Posted on May 14th 2014
Elizabeth Jane Howard (1923 – 2014) was a remarkable writer who wrote fourteen novels as well as screen-plays, short stories, book reviews and articles – though she is chiefly remembered now for being the wife of Kingsley Amis and stepmother to his son Martin. Her life couldn’t be more different from Paddy’s, and it’s every bit as good a story.
She trained as an actor, and was still only nineteen when she married the naturalist Peter Scott in 1942. Her only daughter, Nicola, was born the following year. At the end of the War Jane realized that she could not cope with either marriage and motherhood, and she left both husband and child to become a writer. During the 1950s she had a succession of lovers who included Arthur Koestler, Laurie Lee and Cecil Day-Lewis – but none of them could give her the affection she craved. Neither could her second husband, Jim Douglas-Henry. In 1964, Jane was directing the Cheltenham Literary Festival when she met Kingsley Amis. They were happy at first, but it disn’t last and Amis never forgave her for walking out on him in 1980. Jane was devastated by the collapse of her third marriage. She never lived with a man again, except for a brief spell in 1996 when she fell into a trap laid by an unscrupulous con-man: a chilling experience that forms the subject of one of her most powerful novels, Falling.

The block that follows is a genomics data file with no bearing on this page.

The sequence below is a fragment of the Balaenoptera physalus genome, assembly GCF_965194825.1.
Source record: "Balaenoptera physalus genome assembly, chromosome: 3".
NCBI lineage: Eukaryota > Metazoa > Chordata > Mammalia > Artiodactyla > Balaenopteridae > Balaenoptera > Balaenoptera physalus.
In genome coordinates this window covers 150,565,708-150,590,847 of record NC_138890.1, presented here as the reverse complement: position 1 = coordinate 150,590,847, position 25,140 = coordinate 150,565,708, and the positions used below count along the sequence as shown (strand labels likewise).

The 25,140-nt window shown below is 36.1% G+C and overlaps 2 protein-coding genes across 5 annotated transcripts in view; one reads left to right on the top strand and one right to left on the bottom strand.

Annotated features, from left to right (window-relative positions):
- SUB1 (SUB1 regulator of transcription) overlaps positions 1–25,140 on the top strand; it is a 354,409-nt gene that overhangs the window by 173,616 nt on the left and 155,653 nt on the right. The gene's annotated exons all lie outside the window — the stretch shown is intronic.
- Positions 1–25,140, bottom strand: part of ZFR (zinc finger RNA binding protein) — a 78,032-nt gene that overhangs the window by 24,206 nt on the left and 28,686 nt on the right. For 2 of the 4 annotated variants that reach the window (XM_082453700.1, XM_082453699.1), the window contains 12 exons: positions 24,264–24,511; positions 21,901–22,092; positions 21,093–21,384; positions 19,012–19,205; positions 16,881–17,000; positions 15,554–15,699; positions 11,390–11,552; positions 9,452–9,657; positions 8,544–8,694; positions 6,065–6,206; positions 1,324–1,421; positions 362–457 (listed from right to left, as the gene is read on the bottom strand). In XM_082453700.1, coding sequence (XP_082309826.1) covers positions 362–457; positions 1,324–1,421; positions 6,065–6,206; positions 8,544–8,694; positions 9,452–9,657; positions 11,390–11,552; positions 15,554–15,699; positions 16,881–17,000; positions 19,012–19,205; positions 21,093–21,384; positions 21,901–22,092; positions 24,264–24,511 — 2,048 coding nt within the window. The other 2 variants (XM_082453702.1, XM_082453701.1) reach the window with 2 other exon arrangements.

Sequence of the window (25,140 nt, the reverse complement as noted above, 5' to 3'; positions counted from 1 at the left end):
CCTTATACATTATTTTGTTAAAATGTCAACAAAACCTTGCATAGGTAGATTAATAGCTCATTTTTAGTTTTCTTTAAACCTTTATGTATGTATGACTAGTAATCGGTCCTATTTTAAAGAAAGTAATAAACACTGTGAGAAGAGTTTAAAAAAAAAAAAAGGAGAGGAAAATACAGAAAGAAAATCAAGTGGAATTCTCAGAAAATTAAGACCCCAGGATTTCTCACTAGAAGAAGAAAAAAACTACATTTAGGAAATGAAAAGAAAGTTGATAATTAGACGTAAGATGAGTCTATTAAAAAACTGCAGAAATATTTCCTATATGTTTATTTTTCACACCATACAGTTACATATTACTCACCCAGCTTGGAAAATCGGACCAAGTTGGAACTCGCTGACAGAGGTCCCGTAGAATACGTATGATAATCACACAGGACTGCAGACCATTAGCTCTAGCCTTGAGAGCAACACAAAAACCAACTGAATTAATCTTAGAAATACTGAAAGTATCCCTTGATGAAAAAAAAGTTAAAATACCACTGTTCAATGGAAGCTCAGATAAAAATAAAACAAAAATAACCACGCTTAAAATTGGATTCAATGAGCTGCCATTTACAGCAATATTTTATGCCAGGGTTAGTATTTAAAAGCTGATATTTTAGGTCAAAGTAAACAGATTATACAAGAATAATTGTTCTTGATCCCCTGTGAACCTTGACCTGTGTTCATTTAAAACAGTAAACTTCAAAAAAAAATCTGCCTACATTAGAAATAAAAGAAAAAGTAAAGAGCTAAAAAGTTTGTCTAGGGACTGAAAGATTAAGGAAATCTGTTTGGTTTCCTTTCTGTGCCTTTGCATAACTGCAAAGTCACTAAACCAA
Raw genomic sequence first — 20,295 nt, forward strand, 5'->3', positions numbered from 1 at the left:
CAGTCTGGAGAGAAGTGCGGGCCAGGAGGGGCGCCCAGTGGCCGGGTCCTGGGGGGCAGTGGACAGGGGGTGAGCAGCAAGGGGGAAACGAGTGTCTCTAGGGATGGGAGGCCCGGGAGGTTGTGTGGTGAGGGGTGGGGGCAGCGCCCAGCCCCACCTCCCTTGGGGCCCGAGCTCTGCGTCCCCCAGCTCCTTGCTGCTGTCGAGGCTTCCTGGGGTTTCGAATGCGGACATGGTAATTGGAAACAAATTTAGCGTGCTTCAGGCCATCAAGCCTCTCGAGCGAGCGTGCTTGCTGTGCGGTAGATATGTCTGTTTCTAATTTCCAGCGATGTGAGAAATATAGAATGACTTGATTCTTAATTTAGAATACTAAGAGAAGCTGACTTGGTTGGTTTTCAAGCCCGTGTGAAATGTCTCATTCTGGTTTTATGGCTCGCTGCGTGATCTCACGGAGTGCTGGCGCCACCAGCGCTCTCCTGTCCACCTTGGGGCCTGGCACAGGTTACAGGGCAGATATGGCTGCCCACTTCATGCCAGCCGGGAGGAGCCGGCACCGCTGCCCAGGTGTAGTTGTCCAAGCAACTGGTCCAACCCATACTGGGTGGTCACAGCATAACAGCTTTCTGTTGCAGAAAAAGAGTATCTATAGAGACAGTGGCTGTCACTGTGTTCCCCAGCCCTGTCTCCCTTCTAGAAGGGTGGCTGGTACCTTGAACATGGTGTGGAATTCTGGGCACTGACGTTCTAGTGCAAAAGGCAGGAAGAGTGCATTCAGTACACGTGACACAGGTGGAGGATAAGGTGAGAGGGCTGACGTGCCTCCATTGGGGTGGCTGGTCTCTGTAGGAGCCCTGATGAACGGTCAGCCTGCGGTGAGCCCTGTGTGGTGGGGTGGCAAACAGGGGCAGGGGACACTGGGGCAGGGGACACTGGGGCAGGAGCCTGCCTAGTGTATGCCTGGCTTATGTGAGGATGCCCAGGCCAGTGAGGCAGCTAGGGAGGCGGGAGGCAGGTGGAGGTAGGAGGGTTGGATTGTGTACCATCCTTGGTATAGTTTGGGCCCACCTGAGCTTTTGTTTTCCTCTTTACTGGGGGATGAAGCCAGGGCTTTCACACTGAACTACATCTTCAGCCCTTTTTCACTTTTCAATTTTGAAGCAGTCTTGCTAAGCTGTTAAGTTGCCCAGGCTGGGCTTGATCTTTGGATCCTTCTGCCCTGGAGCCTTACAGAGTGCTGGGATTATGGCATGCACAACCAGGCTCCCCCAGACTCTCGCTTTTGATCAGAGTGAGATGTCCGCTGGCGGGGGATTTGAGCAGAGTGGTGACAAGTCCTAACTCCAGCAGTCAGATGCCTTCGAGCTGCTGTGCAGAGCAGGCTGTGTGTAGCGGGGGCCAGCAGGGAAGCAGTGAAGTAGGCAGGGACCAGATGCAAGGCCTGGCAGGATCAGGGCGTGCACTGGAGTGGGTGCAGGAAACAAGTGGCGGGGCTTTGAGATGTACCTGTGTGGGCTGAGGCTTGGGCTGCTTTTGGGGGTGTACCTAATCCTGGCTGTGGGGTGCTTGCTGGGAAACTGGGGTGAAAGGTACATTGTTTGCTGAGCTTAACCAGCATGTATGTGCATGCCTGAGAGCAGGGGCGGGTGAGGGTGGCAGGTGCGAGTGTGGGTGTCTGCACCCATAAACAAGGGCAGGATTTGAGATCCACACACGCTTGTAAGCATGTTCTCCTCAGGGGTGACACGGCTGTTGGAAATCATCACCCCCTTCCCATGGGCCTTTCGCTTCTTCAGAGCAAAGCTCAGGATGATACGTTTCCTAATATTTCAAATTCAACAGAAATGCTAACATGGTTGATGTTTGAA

‘Often I have had to repeat the same disastrous situation several times before I got the message,’ wrote Jane in her memoir, Slipstream. It is facinating to me how someone who could write so perceptively about men and women, who could capture the moment of a lie and see exactly how people decieve themselves, could be so blind in her own love life: it is the conundrum at the heart of this still unwritten book. I began interviewing Jane in March 2013, and had been to stay with her five times at her house in Bungay, Suffolk, before she died on 2 January this year.